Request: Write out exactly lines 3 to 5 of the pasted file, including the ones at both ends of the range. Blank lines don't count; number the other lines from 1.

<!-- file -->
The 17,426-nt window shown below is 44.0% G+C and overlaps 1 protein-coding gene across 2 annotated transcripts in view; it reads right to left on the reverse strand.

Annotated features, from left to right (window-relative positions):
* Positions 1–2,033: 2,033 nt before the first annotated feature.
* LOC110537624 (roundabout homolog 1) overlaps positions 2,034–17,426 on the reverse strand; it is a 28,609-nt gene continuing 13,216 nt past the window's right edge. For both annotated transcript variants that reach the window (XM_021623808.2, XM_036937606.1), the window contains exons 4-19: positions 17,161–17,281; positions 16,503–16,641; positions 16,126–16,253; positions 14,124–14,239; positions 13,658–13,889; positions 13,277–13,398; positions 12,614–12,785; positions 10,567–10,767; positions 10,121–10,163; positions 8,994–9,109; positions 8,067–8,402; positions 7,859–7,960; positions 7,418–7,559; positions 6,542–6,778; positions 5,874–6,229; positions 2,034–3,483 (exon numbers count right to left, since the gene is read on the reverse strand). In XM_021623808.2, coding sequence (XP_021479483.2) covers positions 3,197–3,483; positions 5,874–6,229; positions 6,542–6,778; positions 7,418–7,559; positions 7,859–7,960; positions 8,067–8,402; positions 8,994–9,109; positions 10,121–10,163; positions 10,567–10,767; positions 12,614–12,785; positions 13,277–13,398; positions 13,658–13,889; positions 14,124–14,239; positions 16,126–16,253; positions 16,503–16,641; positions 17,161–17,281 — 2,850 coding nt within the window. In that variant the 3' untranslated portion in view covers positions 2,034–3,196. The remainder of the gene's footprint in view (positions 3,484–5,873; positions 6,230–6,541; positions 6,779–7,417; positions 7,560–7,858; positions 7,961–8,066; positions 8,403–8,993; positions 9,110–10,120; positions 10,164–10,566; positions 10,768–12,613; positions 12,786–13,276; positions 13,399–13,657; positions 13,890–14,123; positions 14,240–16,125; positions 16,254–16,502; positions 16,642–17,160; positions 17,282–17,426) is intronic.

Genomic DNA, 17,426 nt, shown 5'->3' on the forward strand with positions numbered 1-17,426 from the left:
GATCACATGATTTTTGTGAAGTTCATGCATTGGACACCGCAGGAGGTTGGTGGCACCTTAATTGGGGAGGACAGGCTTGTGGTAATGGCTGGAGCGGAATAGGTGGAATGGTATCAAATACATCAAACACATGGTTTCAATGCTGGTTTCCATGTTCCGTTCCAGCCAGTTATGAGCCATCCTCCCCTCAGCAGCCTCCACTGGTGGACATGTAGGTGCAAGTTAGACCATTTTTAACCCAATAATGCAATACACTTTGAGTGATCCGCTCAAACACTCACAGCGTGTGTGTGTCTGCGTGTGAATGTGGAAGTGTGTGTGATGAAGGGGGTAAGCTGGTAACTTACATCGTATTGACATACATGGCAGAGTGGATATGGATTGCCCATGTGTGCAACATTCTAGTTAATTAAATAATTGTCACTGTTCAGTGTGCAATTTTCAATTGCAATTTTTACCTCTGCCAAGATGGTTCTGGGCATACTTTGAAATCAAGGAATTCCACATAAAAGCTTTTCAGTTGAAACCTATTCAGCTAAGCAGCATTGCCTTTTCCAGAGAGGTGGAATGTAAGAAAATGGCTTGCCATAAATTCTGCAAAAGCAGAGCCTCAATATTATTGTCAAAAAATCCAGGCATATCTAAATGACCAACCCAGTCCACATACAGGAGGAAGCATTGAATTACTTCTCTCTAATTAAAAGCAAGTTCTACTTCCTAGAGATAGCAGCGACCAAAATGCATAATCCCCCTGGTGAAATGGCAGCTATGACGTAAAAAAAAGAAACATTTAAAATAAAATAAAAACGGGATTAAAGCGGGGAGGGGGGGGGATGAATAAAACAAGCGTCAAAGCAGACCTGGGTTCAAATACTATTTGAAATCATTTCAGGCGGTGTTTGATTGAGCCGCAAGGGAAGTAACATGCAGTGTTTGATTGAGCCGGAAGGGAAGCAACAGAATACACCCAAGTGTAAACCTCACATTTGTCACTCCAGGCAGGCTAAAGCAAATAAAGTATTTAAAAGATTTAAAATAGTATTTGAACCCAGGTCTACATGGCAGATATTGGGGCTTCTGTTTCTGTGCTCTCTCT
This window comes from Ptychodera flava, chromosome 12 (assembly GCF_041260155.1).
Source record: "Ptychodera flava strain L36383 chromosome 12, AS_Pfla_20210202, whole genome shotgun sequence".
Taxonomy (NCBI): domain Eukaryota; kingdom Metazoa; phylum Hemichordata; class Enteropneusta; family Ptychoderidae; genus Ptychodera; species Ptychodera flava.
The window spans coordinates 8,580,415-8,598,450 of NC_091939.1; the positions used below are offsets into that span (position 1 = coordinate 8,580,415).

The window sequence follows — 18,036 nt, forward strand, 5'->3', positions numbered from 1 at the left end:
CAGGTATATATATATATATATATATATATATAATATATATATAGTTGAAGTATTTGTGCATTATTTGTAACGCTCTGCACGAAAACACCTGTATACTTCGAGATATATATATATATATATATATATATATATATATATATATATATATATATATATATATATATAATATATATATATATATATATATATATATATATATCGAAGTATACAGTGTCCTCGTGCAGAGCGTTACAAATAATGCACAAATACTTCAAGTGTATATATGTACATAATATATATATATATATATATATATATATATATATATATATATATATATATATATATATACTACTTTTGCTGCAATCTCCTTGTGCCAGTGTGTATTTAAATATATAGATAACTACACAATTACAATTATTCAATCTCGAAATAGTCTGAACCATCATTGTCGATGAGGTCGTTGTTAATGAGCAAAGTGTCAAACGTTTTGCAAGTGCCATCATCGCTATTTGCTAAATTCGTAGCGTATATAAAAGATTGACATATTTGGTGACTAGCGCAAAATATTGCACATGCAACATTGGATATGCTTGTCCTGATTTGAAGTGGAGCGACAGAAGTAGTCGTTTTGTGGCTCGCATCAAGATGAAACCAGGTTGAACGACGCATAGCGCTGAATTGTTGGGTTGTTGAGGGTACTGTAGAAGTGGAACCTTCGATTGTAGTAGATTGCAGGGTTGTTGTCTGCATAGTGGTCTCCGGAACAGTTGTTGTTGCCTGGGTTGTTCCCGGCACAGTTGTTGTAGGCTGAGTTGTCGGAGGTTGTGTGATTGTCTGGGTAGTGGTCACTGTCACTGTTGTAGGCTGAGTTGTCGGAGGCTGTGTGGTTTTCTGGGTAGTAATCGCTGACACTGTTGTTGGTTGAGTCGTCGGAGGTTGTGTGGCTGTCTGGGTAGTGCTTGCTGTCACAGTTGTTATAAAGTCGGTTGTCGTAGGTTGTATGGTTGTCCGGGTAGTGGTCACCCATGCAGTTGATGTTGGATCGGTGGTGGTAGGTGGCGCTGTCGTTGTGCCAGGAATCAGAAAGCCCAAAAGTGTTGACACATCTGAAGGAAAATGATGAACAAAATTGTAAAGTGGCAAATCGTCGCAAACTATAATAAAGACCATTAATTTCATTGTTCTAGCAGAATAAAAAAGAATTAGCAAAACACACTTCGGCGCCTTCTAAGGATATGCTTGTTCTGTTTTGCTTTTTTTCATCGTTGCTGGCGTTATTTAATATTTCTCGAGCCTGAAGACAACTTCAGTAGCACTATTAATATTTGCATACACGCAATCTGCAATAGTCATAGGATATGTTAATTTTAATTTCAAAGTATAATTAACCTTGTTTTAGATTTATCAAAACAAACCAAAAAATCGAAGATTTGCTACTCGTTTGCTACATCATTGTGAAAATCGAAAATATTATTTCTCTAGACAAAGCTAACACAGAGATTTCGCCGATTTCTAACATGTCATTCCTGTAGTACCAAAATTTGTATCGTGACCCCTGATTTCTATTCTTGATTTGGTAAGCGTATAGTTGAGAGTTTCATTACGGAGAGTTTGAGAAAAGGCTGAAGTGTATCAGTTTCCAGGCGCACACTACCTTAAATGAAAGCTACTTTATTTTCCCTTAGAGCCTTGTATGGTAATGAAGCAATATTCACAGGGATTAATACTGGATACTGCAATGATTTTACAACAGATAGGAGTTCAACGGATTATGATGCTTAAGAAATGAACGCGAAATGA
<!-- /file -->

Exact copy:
* Positions 1–2,033: 2,033 nt before the first annotated feature.
* LOC110537624 (roundabout homolog 1) overlaps positions 2,034–17,426 on the reverse strand; it is a 28,609-nt gene continuing 13,216 nt past the window's right edge. For both annotated transcript variants that reach the window (XM_021623808.2, XM_036937606.1), the window contains exons 4-19: positions 17,161–17,281; positions 16,503–16,641; positions 16,126–16,253; positions 14,124–14,239; positions 13,658–13,889; positions 13,277–13,398; positions 12,614–12,785; positions 10,567–10,767; positions 10,121–10,163; positions 8,994–9,109; positions 8,067–8,402; positions 7,859–7,960; positions 7,418–7,559; positions 6,542–6,778; positions 5,874–6,229; positions 2,034–3,483 (exon numbers count right to left, since the gene is read on the reverse strand). In XM_021623808.2, coding sequence (XP_021479483.2) covers positions 3,197–3,483; positions 5,874–6,229; positions 6,542–6,778; positions 7,418–7,559; positions 7,859–7,960; positions 8,067–8,402; positions 8,994–9,109; positions 10,121–10,163; positions 10,567–10,767; positions 12,614–12,785; positions 13,277–13,398; positions 13,658–13,889; positions 14,124–14,239; positions 16,126–16,253; positions 16,503–16,641; positions 17,161–17,281 — 2,850 coding nt within the window. In that variant the 3' untranslated portion in view covers positions 2,034–3,196. The remainder of the gene's footprint in view (positions 3,484–5,873; positions 6,230–6,541; positions 6,779–7,417; positions 7,560–7,858; positions 7,961–8,066; positions 8,403–8,993; positions 9,110–10,120; positions 10,164–10,566; positions 10,768–12,613; positions 12,786–13,276; positions 13,399–13,657; positions 13,890–14,123; positions 14,240–16,125; positions 16,254–16,502; positions 16,642–17,160; positions 17,282–17,426) is intronic.

Genomic DNA, 17,426 nt, shown 5'->3' on the forward strand with positions numbered 1-17,426 from the left: